An important way to help T cells is to exercise.

A study of cancer survivors that was coordinated between the University of Nebraska Medical Center and the Rocky Mountain Cancer Rehabilitation Institute shows that exercise can boost your supply of active T cells and revitalize them from aging, stumbling, ineffective old timers into younger-acting, more lively anti-cancer warriors.2

In this study, the researchers took 16 people who had been treated with chemotherapy for a variety of cancers and put them on a three-month exercise program.

As part of the investigation, the scientists analyzed the cancer survivors’ T cells before and after the three-month program. They found that while the participants’ T cells before the exercise regimen were mostly “senescent” – frail and puny – after working out for 12 weeks, more of their immune cells were “naive” – healthier and better able to attack cancer.

Conventional Treatment Damages the Immune System

Alert readers of this newsletter already know that one of the worst things about conventional chemotherapy is that it wipes out the immune system – the very function you most need to beat cancer.

One of the common side effects of chemotherapy is the damage it does to T cells. It makes them less able to carry out their anti-cancer functions. Consequently, researcher Laura Bilek says that everyone who endures chemotherapy should embark on an exercise program. (If you’re healthy, she advocates exercise as a preventive measure to lower your cancer risk.)

The exercise programs selected by the researchers were individualized for each person in the study. They included aerobic workouts like walking, swimming or jogging as well as weight lifting and calisthenics. They also included a variety of activities (like yoga and stretching) that improve flexibility, posture and balance.

Professor Bilek believes that exercise may help weed out ineffective T cells with malfunctioning mitochondria while encouraging production of stronger cells: “What we’re suggesting is that with exercise, you might be getting rid of T cells that aren’t helpful and making room for T cells that might be helpful.”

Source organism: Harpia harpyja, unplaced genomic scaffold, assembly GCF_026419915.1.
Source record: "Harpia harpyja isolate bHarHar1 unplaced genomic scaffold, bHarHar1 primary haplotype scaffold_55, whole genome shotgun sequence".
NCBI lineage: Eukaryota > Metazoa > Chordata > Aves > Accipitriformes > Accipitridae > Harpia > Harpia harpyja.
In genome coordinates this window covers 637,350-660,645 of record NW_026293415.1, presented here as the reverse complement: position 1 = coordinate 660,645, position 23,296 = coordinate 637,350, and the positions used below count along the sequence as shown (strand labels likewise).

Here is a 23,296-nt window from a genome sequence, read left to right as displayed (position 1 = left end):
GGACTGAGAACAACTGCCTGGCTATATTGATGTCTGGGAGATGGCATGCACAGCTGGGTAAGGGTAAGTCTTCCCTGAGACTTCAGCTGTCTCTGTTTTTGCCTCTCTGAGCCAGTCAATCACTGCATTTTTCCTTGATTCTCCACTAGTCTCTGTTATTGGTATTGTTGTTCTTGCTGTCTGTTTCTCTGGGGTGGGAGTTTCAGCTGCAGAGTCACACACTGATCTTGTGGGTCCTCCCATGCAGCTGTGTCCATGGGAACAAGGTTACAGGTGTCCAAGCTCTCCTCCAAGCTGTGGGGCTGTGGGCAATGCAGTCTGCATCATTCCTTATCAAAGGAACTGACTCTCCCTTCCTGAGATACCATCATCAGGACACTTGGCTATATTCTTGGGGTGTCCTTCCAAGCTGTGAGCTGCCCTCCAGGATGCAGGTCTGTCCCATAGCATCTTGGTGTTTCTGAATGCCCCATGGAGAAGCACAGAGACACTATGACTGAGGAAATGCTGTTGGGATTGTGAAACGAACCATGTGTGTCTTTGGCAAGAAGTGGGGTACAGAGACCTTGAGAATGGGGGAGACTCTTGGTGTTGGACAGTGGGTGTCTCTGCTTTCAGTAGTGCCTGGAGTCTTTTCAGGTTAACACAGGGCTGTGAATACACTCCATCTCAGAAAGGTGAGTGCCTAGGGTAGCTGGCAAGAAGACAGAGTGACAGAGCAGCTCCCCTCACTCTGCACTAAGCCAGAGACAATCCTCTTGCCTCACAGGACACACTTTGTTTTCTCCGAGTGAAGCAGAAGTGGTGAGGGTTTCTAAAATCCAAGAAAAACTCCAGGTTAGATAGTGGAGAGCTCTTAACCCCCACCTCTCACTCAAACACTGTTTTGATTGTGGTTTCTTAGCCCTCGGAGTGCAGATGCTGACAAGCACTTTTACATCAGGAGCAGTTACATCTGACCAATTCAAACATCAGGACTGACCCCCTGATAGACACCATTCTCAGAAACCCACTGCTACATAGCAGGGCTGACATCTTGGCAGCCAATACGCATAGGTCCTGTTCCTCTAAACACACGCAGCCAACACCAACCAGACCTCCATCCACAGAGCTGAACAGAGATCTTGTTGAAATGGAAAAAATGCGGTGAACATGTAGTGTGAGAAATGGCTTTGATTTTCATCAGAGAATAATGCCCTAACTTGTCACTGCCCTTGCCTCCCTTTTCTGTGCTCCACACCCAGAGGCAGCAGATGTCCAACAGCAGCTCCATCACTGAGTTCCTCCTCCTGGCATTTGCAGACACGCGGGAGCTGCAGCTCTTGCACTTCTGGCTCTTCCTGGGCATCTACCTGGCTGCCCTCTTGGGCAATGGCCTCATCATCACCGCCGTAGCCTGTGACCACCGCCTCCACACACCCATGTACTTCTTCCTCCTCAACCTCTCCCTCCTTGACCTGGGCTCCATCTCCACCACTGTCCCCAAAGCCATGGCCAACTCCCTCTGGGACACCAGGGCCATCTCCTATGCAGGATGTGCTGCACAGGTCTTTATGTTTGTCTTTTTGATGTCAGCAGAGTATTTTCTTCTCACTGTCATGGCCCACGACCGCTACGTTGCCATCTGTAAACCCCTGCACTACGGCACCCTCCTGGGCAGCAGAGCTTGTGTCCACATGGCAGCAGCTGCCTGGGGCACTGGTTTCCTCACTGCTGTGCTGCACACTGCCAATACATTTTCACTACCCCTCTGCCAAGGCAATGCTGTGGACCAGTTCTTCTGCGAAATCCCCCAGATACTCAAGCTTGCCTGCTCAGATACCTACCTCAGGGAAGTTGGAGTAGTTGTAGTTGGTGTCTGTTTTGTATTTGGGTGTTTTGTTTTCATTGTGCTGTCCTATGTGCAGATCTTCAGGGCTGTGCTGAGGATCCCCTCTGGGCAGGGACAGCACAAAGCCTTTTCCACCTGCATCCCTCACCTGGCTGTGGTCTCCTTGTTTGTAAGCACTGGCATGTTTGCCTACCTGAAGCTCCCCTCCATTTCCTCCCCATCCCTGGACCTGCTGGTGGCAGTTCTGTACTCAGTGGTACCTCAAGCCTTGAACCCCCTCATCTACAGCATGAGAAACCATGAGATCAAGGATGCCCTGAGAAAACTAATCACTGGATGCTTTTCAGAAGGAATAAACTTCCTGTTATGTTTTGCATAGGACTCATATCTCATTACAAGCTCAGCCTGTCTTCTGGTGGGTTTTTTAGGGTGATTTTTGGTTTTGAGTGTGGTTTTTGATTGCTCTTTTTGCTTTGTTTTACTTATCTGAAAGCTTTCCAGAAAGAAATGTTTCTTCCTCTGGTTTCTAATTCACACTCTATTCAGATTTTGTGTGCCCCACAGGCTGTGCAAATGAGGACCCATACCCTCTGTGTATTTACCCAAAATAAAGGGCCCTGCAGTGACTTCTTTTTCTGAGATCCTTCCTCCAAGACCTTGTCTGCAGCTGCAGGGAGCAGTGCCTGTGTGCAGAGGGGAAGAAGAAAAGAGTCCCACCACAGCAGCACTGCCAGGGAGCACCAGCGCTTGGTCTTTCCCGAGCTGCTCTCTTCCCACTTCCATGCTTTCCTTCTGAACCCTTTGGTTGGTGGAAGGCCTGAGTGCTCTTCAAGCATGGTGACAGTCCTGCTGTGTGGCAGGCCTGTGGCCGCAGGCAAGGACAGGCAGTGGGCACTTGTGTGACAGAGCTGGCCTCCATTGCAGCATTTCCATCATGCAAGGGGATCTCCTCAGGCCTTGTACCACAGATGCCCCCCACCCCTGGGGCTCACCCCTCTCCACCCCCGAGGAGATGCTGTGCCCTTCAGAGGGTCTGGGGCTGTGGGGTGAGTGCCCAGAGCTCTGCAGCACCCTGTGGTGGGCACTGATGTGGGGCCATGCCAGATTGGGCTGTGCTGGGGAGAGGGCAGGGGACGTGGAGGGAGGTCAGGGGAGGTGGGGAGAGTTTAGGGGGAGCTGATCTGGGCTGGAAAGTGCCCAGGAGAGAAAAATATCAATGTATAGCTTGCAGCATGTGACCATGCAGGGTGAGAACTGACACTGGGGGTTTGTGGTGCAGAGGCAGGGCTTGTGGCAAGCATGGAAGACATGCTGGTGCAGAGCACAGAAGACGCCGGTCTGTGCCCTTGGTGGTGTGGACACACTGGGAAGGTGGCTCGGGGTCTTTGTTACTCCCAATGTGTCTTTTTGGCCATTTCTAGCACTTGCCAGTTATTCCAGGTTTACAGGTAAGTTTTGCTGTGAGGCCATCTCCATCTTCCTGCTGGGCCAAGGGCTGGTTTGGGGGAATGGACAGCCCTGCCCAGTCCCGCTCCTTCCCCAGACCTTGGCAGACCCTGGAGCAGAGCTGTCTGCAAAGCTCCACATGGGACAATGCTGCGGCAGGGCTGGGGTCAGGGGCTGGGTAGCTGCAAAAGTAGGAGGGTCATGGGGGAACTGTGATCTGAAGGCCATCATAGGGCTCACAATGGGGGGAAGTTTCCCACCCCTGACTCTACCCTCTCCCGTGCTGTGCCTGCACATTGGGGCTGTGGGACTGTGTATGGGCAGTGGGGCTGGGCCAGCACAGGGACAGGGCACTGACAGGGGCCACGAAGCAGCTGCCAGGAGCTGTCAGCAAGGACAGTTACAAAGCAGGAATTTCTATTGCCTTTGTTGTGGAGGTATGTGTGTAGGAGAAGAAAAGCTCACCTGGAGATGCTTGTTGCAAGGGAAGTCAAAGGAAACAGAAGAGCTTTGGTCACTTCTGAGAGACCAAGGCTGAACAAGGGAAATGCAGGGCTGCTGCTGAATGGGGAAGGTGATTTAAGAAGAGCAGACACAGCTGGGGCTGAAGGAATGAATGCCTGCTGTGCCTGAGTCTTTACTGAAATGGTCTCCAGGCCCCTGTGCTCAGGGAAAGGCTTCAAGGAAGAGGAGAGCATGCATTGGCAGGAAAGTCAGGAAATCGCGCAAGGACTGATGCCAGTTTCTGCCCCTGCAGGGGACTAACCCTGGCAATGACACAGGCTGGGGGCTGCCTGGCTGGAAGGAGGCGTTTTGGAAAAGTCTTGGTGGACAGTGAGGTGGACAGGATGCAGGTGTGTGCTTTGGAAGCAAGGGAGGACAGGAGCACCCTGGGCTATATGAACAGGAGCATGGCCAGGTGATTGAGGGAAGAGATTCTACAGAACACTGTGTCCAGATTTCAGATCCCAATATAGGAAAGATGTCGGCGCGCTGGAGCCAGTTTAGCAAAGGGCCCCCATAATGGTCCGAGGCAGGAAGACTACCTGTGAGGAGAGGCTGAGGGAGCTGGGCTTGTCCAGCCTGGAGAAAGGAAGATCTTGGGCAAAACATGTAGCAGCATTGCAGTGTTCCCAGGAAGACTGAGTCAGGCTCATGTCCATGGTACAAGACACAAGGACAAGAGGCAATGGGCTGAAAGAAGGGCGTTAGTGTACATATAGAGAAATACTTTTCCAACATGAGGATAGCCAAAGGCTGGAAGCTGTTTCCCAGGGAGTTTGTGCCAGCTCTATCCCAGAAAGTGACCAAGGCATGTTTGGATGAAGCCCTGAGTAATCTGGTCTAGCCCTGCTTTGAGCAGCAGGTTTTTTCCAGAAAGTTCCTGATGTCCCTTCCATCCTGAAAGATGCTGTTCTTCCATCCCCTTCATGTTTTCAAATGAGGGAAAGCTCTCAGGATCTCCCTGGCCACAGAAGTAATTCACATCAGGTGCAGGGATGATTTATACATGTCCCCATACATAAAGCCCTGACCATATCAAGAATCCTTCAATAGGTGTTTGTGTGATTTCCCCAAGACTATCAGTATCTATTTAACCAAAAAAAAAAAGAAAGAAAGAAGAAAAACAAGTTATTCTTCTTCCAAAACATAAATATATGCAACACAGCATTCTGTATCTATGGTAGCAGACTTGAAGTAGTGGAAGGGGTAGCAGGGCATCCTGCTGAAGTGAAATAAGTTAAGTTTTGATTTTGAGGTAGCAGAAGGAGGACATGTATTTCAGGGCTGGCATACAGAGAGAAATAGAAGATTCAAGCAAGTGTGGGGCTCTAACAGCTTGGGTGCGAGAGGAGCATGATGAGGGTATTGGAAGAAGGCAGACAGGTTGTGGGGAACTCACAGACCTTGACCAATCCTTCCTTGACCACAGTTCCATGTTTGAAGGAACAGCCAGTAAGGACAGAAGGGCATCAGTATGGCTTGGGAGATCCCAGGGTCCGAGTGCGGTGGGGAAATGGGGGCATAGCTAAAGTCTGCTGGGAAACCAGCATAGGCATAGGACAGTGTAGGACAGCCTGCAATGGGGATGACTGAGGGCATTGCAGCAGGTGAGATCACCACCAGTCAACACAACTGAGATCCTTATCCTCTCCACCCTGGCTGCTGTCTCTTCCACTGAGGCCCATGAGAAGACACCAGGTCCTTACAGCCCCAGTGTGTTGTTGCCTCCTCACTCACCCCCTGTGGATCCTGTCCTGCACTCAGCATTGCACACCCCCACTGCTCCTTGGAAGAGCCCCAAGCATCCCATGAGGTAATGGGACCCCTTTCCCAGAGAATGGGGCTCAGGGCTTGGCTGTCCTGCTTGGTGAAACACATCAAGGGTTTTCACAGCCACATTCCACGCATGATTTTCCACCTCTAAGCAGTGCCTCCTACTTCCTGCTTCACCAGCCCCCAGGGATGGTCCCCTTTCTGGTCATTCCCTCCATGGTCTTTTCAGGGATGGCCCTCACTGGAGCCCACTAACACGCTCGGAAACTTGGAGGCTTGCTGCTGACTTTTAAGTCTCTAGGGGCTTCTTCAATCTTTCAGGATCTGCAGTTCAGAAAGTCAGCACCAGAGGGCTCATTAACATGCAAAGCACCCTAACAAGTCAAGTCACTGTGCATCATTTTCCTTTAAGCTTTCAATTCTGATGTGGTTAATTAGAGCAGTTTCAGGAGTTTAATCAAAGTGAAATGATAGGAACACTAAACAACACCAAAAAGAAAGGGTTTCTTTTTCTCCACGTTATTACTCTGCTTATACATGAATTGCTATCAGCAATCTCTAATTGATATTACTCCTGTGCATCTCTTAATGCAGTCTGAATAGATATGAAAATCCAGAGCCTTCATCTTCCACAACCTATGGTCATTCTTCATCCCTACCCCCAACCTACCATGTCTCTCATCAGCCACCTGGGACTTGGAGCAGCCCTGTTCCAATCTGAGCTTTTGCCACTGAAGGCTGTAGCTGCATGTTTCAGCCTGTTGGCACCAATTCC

In any case, getting more exercise is a can’t-lose strategy: All of the positive benefits created by consistent exercise make it an essential element for anyone who is trying to improve their health.

“There’s a litany of positive benefits from exercise,” Prof. Bilek adds. “If exercise indeed strengthens the immune system and potentially improves cancer surveillance (the immune system’s lookout system that goes into high alert if a tumor starts), it’s one more thing we should educate patients about as a reason they should schedule regular activity throughout their day and make it a priority in their lives.”

A Vitamin for Your Mitochondria

Another potential way to improve the mitochondria in T lymphocytes is to feed them a crucial nutrient that improves their health – a form of vitamin B3 called nicotinamide riboside. This vitamin has been shown to help offset the breakdown of mitochondria as we get older and alleviate the effects of certain diseases that involve mitochondrial malfunctions.